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To Work or Not to Work: What Will You Do After Baby Comes?

Parenthood brings endless choices. How to navigate your career may be one of toughest.

The New-Mom Dilemma continued...

She says the decision about going back to work after having a baby depends on several factors, including the availability and quality of external support, financial constraints, and emotional readiness to either stay at home or work outside the house.

"It doesn't do children much good if you stay home and are angry and feel guiltily," she says. "It also doesn't do much good if you go to work thinking you are supposed to be home full time."

It's OK to stay at home, Stuart says, even if it is at odds with your professional training. It's also OK even though you feel an obligation to the women of your generation and the next. And, "If you go to work and are unhappy there," she says, "that's not great for kids either."

Maternal Conflict

"Women focus on 'Should I work or shouldn't I work,'" Stuart says. "At the same time, they are less aware of their own anxieties about becoming mothers in first the place." She says the conflict over going to work has a lot to do with a fundamental anxiety: "Will I be a good mother?"

A lot of this anxiety may stem from a new mom's relationship with her own mother. "If your relationship with your own mother is troubled," Stuart says, "you will feel quite anxious as a mother. And you will focus that anxiety on the question of working or staying at home."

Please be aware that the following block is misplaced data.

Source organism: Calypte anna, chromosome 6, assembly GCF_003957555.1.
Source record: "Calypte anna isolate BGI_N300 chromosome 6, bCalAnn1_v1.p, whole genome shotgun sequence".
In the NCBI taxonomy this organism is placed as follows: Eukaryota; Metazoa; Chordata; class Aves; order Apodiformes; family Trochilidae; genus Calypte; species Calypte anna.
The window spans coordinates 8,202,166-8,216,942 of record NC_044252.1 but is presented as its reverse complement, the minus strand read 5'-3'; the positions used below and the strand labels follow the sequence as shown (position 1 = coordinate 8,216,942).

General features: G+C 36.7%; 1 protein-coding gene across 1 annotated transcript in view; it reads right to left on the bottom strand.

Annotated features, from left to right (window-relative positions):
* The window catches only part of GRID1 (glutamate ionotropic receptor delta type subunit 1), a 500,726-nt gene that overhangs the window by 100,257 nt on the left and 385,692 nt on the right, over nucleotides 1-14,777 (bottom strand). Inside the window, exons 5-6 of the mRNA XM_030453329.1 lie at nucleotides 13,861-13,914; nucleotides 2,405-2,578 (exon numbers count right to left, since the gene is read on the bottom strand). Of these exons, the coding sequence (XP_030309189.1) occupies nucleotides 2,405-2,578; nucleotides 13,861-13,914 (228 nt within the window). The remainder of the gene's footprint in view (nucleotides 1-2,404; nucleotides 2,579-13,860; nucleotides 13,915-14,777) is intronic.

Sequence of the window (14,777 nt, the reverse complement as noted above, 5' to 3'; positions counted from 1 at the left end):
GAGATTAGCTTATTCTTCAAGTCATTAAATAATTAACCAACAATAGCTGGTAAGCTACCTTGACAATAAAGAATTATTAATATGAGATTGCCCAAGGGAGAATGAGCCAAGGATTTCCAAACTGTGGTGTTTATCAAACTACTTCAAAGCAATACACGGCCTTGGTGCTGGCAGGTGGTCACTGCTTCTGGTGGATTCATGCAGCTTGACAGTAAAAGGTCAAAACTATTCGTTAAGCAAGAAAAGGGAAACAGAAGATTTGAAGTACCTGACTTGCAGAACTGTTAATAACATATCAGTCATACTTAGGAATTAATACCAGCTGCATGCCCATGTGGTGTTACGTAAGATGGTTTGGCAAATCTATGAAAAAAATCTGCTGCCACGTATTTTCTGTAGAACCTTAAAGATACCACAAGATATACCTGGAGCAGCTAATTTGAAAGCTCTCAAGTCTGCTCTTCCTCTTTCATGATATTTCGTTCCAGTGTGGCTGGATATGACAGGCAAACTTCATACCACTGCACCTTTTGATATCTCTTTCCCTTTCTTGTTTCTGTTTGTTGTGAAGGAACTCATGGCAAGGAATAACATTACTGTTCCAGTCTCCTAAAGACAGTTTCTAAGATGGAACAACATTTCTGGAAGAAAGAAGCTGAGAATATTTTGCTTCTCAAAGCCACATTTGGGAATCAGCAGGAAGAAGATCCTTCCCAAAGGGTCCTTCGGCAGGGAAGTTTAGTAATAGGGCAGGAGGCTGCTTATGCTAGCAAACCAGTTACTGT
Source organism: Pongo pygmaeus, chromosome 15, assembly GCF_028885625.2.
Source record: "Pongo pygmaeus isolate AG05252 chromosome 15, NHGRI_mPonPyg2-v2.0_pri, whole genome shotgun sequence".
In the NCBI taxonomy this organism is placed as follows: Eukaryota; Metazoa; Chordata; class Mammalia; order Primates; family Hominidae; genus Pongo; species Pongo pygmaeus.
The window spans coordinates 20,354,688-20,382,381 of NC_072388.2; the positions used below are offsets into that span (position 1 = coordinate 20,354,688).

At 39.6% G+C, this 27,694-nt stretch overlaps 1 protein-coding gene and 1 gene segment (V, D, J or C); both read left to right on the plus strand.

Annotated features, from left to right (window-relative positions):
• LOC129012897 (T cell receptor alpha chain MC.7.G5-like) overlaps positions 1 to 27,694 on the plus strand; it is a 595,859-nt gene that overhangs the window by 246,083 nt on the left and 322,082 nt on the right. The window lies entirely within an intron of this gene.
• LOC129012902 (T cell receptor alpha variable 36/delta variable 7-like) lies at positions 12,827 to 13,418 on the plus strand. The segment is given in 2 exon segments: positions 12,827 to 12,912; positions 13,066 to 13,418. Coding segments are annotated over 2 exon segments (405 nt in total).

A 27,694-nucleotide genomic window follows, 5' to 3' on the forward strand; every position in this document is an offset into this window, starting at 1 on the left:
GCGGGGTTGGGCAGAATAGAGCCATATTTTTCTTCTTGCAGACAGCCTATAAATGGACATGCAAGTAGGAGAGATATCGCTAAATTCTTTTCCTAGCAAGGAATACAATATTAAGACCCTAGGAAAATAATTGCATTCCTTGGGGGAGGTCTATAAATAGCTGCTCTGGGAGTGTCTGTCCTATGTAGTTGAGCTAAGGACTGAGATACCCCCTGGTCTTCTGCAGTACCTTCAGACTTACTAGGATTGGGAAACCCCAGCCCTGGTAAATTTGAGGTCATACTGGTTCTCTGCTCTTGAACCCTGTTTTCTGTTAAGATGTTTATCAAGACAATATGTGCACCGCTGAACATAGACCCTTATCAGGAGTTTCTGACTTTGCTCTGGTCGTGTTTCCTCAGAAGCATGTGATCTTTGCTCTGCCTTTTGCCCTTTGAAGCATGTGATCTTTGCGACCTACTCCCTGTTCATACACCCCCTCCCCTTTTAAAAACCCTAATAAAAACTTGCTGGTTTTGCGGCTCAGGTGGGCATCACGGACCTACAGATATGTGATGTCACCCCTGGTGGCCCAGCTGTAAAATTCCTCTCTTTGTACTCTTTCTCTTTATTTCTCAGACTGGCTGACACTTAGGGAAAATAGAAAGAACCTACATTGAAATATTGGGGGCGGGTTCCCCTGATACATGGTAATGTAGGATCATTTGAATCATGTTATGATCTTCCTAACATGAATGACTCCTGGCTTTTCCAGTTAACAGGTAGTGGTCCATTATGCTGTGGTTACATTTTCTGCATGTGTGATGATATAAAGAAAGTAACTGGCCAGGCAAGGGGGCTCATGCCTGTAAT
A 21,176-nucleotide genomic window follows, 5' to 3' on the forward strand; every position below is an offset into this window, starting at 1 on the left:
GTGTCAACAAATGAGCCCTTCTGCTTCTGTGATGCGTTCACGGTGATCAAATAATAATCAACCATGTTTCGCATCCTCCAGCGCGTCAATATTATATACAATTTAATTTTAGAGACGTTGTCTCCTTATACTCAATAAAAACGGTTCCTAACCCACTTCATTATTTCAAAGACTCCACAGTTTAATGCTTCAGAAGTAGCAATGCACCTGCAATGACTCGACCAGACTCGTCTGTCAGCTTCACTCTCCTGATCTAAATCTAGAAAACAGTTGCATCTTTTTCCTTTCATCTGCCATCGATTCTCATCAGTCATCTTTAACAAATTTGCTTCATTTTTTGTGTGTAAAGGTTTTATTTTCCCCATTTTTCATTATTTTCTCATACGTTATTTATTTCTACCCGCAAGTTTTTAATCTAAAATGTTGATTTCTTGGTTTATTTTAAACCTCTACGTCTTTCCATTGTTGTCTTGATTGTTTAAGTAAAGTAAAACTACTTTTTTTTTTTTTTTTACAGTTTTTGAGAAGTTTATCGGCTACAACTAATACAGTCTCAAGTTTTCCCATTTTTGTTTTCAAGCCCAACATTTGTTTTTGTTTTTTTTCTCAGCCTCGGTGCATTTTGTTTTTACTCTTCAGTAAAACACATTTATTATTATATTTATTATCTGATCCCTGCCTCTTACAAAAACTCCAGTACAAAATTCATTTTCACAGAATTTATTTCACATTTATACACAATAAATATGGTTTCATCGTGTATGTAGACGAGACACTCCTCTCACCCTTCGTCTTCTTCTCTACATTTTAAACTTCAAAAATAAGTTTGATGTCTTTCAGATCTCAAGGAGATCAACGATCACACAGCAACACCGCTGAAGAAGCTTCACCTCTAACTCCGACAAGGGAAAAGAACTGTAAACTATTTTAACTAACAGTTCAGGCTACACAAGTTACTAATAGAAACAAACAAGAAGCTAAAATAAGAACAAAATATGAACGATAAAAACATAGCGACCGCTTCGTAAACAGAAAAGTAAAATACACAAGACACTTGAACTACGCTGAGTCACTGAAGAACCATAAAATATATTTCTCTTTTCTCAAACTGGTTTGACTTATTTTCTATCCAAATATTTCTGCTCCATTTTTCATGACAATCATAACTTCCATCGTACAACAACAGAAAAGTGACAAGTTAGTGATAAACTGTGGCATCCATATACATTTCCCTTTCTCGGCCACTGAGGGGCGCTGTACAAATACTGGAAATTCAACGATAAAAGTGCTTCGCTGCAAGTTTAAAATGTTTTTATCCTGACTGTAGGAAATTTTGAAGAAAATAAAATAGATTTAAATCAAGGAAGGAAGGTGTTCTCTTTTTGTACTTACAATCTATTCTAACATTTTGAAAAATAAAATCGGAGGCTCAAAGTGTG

Mommy Wars

Another issue facing both moms who go back to work and moms who choose to stay at home is how other moms perceive them.

"It's important to keep in mind that the people making judgments are conflicted," Stuart says. "This is such a polarizing issue because everybody feels conflicted." For example, she says, "If you decide to stay home full time and not work, you take great pains to defend that position. One way to do this is to demonize someone who has made another decision. Women who do work and pass judgment on women who don't are trying as best they can to manage their own guilt and anxiety about what they are giving up."

Above all, try not to take it personally.

Some women may not have a choice about going back to work after having a baby, Atlanta psychotherapist Joyce Morley-Ball says.

"You have to determine if it is more cost-effective for mom to stay home or go back to work," Morley-Ball says. "A family in a higher socioeconomic class can choose. Those with a lower socioeconomic status may not have a choice."

Another issue is the quality of child care that is available. Morley-Ball says it's important for the mom to consider whether she can accept the type of care that's there. Breastfeeding can also be an issue for a mom who goes back to work.

There is no right or wrong answer, she says. "It depends on the needs of the family."

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